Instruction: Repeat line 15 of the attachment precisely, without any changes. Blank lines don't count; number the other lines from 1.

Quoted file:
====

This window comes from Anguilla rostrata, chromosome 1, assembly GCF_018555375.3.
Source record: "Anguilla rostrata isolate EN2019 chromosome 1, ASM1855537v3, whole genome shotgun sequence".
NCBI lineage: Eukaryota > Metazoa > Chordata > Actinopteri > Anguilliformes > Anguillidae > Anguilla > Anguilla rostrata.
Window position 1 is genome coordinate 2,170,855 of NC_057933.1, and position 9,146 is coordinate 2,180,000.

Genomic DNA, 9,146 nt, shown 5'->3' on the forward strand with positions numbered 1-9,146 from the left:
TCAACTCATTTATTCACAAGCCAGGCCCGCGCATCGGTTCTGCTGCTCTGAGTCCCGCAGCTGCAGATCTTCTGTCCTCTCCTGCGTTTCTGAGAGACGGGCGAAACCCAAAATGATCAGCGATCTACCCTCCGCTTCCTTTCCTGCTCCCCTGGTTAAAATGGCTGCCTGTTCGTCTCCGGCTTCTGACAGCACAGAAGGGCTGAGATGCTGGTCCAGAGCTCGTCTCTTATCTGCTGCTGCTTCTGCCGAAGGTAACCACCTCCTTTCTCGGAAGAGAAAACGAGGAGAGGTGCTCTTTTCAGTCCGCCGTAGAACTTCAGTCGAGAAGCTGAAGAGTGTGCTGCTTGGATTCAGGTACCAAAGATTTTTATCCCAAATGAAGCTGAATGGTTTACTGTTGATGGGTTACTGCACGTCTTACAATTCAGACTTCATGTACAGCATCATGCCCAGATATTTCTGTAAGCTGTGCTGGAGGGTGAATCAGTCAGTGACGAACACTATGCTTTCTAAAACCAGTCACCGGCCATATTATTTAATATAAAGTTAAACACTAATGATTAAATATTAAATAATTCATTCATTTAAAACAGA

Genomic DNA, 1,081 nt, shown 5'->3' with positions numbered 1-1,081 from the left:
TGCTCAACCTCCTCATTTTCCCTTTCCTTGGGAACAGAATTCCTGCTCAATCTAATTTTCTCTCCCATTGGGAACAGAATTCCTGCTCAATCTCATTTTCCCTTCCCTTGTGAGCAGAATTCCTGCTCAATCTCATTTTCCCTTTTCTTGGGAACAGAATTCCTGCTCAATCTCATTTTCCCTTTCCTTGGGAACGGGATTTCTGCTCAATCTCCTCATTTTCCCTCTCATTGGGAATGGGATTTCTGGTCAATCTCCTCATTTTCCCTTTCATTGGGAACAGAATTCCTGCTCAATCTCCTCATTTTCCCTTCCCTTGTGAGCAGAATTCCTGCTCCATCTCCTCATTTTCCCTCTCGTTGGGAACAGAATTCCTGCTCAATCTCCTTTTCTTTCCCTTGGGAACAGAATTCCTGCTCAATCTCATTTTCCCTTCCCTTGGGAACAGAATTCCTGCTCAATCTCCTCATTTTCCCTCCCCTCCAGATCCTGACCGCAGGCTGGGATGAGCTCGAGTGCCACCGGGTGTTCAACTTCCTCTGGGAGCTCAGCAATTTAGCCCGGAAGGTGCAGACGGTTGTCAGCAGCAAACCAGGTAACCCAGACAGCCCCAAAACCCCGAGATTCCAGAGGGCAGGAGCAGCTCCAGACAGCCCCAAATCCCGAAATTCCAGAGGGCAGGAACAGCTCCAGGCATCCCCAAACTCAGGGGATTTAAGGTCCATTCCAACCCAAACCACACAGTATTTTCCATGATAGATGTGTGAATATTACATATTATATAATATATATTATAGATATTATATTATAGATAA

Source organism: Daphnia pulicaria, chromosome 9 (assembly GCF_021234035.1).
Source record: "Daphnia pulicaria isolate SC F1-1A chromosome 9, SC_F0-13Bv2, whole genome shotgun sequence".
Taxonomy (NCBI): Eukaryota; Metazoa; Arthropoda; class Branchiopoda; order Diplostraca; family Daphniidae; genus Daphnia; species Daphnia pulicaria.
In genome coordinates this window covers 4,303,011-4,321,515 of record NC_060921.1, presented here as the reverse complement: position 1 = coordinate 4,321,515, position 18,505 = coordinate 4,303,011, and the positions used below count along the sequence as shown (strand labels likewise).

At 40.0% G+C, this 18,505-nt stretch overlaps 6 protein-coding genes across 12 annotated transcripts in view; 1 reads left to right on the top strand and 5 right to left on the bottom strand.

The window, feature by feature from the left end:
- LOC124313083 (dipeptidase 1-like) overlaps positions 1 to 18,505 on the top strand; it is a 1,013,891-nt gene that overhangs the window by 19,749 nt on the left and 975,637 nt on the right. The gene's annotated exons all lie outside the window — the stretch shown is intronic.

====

- LOC124313083 (dipeptidase 1-like) overlaps positions 1 to 18,505 on the top strand; it is a 1,013,891-nt gene that overhangs the window by 19,749 nt on the left and 975,637 nt on the right. The gene's annotated exons all lie outside the window — the stretch shown is intronic.